I first heard the term “gaudy goal” at a summer conference last July.When I heard the name, it struck me as funny, but I didn’t give much thought to it, until recently. I have been helping to support and train teachers in our district through the TPEP process, and therefore I have been thinking a lot about goals again. The Webster definition of gaudy is “extravagantly bright or showy, typically so as to be tasteless”. I like it! Especially the tasteless part, I could have used this to describe most of my middle school outfits, however that is the part that applies the least to this scenario.
I went through the comprehensive Teacher Principal Evaluation Project two years ago. When I was setting my goals I was coached to define my goal in terms of percentages. I wrote things like “I want 80% of my students to meet proficient,” or “I want 5% of my students to be advanced, or make growth of at least two points on a rubric.” It seemed right at the time. The rubric used language such as “most, all or nearly all.” In my mind, my task was simply that I needed to define those terms. It was hard to wrap my brain around how I was supposed to set my goals, and it seemed like I got different messages from administrators, coaches, the WEA, and my colleagues about how to do it correctly.
I have been trying to figure out why it seems so hard to set these growth goals, and why different people have different ways they think it should be done. Helping colleagues through the same type of challenges has caused me to wrestle with the idea of what the goals are for, how to set them, and why we set them.
I started an internal debate as to how to advise others in setting goals using those three questions. First, what are the goals for? Well, the goals are supposed to help us monitor and improve student achievement and growth. This seems obvious, isn’t that our job just as teachers?
The second, how do I set a growth goal? I guess the best thing to do to set a growth goal is to see what my kids can and can’t do. To have some measure of where they are and where they are going. I also think the goals should be tied to some high-leverage learning in my classroom. Say, oh, the Common Core State Standards and/or any of the other standards I have outlined in my syllabus. I should set my goal around those. Wait, isn’t that our job as every day teachers, to try to get kids to reach higher levels of performance according to the standards outlined for our course or grade level?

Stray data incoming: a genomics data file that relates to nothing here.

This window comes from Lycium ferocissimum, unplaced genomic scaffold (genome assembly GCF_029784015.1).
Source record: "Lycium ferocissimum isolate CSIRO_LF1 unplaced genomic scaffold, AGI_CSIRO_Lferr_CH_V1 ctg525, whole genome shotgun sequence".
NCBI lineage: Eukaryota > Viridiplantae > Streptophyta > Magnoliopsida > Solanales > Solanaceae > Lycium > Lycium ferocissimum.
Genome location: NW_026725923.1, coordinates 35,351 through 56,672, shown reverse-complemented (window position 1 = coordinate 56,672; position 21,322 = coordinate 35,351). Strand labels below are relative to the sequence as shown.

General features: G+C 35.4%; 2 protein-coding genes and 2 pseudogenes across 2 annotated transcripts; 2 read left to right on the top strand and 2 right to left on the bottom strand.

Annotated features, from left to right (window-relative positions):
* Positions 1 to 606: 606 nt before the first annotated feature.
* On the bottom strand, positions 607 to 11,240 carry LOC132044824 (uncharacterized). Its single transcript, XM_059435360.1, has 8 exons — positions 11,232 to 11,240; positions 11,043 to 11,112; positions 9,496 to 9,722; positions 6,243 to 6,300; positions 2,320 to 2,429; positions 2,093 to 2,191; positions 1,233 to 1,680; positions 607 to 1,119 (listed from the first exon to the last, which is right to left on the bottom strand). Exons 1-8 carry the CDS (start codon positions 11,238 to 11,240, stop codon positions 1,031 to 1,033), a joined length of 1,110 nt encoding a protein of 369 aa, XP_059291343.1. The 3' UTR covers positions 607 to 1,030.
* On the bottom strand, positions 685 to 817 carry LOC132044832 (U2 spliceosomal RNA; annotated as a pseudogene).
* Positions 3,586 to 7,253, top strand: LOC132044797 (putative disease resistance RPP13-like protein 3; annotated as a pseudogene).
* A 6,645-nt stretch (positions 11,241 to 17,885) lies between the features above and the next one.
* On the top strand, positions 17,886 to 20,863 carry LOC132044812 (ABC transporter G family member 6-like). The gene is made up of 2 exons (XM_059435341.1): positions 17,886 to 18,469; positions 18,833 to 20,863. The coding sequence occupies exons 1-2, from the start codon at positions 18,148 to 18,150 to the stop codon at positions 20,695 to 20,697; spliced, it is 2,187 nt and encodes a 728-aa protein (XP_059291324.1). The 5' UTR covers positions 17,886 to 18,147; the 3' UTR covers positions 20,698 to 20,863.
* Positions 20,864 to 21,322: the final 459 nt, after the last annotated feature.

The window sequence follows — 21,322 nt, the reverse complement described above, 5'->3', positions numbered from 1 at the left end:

And lastly, why do we set growth goals? I can only say we are setting growth goals to be transparent. We are taking what we do and putting it in writing. I got to thinking about what my real purpose of coming to school is every day and it appears it is a gaudy student growth goal.
I will tell anyone any day that my mission is to have EVERY STUDENT in my classroom grow to meet proficient and advanced in ALL the standards outlined in my course. This is why I get up in the morning and it is the ultimate goal of every day. That is a pretty extravagant goal.
Never ever has every single one of my students become proficient in all of the standards outlined in my course, or even the ones I am hitting on that day. Never ever, because never ever have I had every single student start out in my course having met all the standards required in the course ahead of mine. But this doesn’t change my goal. My goal is still to get all of them as close as possible.
So how does this work out when it’s time for evaluation? Well, when I meet with my evaluator we talk about it. We discuss if the measure of students I have shown growth for is all, nearly all, most, some, or less than that. We will define those terms then, when we are defining my work and my goals throughout the year. Hopefully this meeting is early enough that I can even continue to work on growth for the students who are not yet achieving proficiency. This meeting will be about my failure to reach the goal for sure. However, it will be helpful for my students, and myself, to have a focus to finish out my year. Even if nearly all is achieved and I receive a distinguished rating on my goal, I will have failed with a couple of them, and it will be worth my time to think about how to keep on trying. This is when the goal will become real.
So to answer the questions more clearly, the goals are for keeping us focused on student growth, we should set them according to our high-leverage standards, and we set them so that every students can leave our courses ready for what’s next.
I will still set extravagant, bright, showy, and–to some–tasteless goals, and I will get as close as I can but I will fail every time. Now that is gaudy.